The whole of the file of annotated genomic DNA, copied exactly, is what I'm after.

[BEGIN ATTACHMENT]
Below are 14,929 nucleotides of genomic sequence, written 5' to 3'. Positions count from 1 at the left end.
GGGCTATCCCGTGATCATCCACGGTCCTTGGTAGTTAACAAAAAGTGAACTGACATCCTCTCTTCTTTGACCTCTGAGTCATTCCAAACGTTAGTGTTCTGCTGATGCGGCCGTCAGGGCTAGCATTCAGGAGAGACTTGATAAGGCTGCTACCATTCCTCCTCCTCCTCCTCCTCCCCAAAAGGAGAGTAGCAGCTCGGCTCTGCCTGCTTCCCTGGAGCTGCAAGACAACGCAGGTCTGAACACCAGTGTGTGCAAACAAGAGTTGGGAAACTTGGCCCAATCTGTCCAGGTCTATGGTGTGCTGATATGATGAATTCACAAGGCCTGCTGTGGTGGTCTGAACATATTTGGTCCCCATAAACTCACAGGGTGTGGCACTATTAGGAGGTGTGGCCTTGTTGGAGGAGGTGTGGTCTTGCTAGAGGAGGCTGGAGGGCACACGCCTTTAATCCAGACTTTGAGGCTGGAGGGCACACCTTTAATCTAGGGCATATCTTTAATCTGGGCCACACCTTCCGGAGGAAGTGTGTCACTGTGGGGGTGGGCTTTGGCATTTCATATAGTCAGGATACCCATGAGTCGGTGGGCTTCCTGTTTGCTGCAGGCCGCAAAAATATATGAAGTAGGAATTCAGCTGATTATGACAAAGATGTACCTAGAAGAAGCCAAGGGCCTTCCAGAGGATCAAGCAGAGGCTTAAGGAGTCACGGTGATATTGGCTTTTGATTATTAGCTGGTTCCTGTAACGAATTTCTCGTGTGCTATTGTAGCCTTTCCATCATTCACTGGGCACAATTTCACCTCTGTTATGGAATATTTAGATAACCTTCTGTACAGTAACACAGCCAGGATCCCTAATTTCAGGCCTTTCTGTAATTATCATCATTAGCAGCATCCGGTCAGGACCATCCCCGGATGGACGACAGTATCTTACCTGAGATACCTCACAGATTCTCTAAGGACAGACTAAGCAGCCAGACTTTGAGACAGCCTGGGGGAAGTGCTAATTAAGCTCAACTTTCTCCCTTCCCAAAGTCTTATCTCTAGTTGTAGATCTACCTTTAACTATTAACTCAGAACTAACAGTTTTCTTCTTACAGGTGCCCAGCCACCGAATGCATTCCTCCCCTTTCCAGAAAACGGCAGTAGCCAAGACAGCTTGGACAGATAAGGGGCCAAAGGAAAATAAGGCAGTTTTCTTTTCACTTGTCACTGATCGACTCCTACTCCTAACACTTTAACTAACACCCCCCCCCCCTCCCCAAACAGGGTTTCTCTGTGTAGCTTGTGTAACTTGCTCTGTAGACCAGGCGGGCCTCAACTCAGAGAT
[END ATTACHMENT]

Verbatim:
Below are 14,929 nucleotides of genomic sequence, written 5' to 3'. Positions count from 1 at the left end.
GGGCTATCCCGTGATCATCCACGGTCCTTGGTAGTTAACAAAAAGTGAACTGACATCCTCTCTTCTTTGACCTCTGAGTCATTCCAAACGTTAGTGTTCTGCTGATGCGGCCGTCAGGGCTAGCATTCAGGAGAGACTTGATAAGGCTGCTACCATTCCTCCTCCTCCTCCTCCTCCCCAAAAGGAGAGTAGCAGCTCGGCTCTGCCTGCTTCCCTGGAGCTGCAAGACAACGCAGGTCTGAACACCAGTGTGTGCAAACAAGAGTTGGGAAACTTGGCCCAATCTGTCCAGGTCTATGGTGTGCTGATATGATGAATTCACAAGGCCTGCTGTGGTGGTCTGAACATATTTGGTCCCCATAAACTCACAGGGTGTGGCACTATTAGGAGGTGTGGCCTTGTTGGAGGAGGTGTGGTCTTGCTAGAGGAGGCTGGAGGGCACACGCCTTTAATCCAGACTTTGAGGCTGGAGGGCACACCTTTAATCTAGGGCATATCTTTAATCTGGGCCACACCTTCCGGAGGAAGTGTGTCACTGTGGGGGTGGGCTTTGGCATTTCATATAGTCAGGATACCCATGAGTCGGTGGGCTTCCTGTTTGCTGCAGGCCGCAAAAATATATGAAGTAGGAATTCAGCTGATTATGACAAAGATGTACCTAGAAGAAGCCAAGGGCCTTCCAGAGGATCAAGCAGAGGCTTAAGGAGTCACGGTGATATTGGCTTTTGATTATTAGCTGGTTCCTGTAACGAATTTCTCGTGTGCTATTGTAGCCTTTCCATCATTCACTGGGCACAATTTCACCTCTGTTATGGAATATTTAGATAACCTTCTGTACAGTAACACAGCCAGGATCCCTAATTTCAGGCCTTTCTGTAATTATCATCATTAGCAGCATCCGGTCAGGACCATCCCCGGATGGACGACAGTATCTTACCTGAGATACCTCACAGATTCTCTAAGGACAGACTAAGCAGCCAGACTTTGAGACAGCCTGGGGGAAGTGCTAATTAAGCTCAACTTTCTCCCTTCCCAAAGTCTTATCTCTAGTTGTAGATCTACCTTTAACTATTAACTCAGAACTAACAGTTTTCTTCTTACAGGTGCCCAGCCACCGAATGCATTCCTCCCCTTTCCAGAAAACGGCAGTAGCCAAGACAGCTTGGACAGATAAGGGGCCAAAGGAAAATAAGGCAGTTTTCTTTTCACTTGTCACTGATCGACTCCTACTCCTAACACTTTAACTAACACCCCCCCCCCCTCCCCAAACAGGGTTTCTCTGTGTAGCTTGTGTAACTTGCTCTGTAGACCAGGCGGGCCTCAACTCAGAGAT